(OUT-LAW News) The Government has postponed planned legislation which could create a giant central database containing records of every email, web session and phone call made in the UK. The Government said before summer that it would create new communications legislation that would make the recording of the fact of communications, though not their content, compulsory. It has emerged that that law had been planned for the end of this year but will now be postponed until next year following consultation. Government sources have told reporters that one option is to create a single, Government-operated database of call and web use records but that there would be a public consultation on measures before the law is passed. The Government has announced that any law would extend the powers of communications logging so that they could track the use of communications through websites such as social networking sites.
(Times) Ministers are considering spending up to £12 billion on a database to monitor and store the internet browsing habits, e-mail and telephone records of everyone in Britain. GCHQ, the government's eavesdropping centre, has already been given up to £1 billion to finance the first stage of the project. Hundreds of clandestine probes will be installed to monitor customers live on two of the country?s biggest internet and mobile phone providers - thought to be BT and Vodafone. BT has nearly 5m internet customers.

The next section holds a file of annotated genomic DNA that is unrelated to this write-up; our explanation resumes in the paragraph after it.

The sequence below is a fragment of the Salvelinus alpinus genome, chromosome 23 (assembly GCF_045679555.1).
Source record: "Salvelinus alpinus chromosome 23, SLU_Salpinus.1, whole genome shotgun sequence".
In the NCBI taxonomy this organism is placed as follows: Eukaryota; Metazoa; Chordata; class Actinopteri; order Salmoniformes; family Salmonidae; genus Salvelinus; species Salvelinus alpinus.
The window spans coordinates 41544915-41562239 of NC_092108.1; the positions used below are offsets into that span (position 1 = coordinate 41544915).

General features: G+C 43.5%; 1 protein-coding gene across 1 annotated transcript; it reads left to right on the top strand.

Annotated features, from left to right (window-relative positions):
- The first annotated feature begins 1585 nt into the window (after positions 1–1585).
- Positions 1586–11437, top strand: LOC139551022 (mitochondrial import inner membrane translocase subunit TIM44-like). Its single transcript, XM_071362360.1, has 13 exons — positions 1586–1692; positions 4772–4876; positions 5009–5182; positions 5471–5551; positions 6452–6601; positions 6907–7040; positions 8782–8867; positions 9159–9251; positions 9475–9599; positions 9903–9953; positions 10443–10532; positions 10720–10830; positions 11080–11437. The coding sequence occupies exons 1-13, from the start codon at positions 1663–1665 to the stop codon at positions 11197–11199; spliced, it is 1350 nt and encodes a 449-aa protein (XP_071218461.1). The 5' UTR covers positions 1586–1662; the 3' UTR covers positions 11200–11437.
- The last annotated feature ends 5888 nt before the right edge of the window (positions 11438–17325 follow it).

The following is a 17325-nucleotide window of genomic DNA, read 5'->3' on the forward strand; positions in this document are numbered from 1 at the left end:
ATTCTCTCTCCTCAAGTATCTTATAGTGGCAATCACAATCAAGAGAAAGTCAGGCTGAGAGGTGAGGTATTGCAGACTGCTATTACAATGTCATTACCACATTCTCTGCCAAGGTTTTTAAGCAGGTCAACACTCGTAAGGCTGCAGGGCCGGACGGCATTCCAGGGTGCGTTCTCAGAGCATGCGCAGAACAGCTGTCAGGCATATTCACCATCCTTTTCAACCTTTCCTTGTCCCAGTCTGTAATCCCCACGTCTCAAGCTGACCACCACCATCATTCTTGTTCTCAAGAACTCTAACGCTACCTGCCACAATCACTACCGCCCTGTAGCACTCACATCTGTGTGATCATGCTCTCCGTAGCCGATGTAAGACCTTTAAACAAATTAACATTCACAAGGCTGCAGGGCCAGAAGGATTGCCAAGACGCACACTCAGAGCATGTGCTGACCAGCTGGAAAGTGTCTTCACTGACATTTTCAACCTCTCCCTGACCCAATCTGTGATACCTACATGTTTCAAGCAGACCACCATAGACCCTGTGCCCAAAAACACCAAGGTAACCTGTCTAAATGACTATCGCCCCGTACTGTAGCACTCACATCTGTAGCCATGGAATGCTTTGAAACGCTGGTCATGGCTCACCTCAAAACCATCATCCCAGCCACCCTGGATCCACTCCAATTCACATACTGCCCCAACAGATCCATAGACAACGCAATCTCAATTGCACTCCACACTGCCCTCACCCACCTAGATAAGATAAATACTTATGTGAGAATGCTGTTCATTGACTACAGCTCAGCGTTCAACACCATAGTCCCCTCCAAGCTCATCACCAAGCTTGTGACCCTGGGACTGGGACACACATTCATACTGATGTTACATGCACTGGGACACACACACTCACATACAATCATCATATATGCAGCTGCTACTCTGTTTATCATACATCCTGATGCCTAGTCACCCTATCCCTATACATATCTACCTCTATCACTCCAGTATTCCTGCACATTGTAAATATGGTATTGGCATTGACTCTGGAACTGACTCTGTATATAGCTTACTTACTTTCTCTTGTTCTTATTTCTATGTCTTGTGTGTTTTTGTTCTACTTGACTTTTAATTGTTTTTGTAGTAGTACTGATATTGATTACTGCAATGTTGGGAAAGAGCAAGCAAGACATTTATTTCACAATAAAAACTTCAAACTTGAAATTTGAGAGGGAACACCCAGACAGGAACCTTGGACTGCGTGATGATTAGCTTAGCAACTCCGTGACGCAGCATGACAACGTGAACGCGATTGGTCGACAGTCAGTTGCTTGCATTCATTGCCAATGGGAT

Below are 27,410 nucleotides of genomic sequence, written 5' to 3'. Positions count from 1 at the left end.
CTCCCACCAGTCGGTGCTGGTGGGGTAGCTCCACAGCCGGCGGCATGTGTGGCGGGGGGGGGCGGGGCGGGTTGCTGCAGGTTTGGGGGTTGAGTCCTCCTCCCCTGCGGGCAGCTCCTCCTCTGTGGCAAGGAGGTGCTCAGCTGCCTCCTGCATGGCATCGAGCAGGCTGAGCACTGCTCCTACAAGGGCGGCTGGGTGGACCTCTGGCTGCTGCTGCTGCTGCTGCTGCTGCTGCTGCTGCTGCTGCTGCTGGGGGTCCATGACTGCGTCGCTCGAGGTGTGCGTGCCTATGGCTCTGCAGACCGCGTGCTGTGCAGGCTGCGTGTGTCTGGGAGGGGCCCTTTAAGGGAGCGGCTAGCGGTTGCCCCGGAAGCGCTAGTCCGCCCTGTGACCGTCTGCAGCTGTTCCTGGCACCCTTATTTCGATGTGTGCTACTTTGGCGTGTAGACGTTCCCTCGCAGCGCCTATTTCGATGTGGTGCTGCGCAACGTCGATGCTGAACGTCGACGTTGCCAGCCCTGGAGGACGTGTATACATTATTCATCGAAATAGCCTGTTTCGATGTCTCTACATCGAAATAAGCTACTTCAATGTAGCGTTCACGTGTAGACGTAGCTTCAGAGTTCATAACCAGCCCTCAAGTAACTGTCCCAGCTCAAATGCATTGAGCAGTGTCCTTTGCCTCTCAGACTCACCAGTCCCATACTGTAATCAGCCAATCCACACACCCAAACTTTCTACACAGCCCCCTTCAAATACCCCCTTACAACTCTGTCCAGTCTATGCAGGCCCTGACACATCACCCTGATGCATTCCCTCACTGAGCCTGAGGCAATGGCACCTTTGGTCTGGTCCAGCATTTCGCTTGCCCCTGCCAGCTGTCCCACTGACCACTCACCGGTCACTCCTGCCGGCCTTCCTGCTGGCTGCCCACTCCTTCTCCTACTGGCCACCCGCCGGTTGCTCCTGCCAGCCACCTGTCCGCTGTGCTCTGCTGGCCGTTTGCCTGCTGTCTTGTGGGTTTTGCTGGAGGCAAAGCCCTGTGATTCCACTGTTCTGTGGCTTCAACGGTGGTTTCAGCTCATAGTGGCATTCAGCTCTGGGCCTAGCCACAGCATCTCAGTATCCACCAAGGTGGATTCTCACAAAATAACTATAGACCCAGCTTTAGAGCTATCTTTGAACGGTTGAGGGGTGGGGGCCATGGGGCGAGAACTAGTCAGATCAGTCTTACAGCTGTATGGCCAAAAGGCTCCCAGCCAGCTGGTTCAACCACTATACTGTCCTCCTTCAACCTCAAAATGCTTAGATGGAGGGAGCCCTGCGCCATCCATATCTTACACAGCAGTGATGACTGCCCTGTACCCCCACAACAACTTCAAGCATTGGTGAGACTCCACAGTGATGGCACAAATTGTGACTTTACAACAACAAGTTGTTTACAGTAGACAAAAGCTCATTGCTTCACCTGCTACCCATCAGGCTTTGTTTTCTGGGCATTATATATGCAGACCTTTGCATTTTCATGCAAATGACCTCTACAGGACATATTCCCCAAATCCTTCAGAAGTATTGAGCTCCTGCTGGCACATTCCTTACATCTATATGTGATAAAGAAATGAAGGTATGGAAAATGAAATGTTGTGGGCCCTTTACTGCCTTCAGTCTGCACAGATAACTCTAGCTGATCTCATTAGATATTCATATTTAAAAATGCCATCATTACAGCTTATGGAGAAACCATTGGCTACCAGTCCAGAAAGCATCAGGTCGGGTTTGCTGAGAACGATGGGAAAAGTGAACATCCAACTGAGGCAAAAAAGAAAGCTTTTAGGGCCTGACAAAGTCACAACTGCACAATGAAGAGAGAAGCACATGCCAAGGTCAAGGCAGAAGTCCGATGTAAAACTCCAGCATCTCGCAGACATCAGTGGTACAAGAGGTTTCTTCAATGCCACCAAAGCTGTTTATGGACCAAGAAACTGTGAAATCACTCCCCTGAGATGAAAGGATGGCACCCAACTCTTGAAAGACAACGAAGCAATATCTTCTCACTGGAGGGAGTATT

(Europa) The European Forum on the Rights of the Child is a permanent group chaired by the European Commission aiming to promote children's rights in EU internal and external action. In order to ensure effective representation of civil society at the Forum, Civil society organisations have launched a call for interest. NGO's can submit their application up to 14th of November 2008. The European Commission has agreed to host the call for interest on its website but is not involved in the selection process. Call for nominations (PDF File 19 KB) Selection criteria (PDF File 25 KB).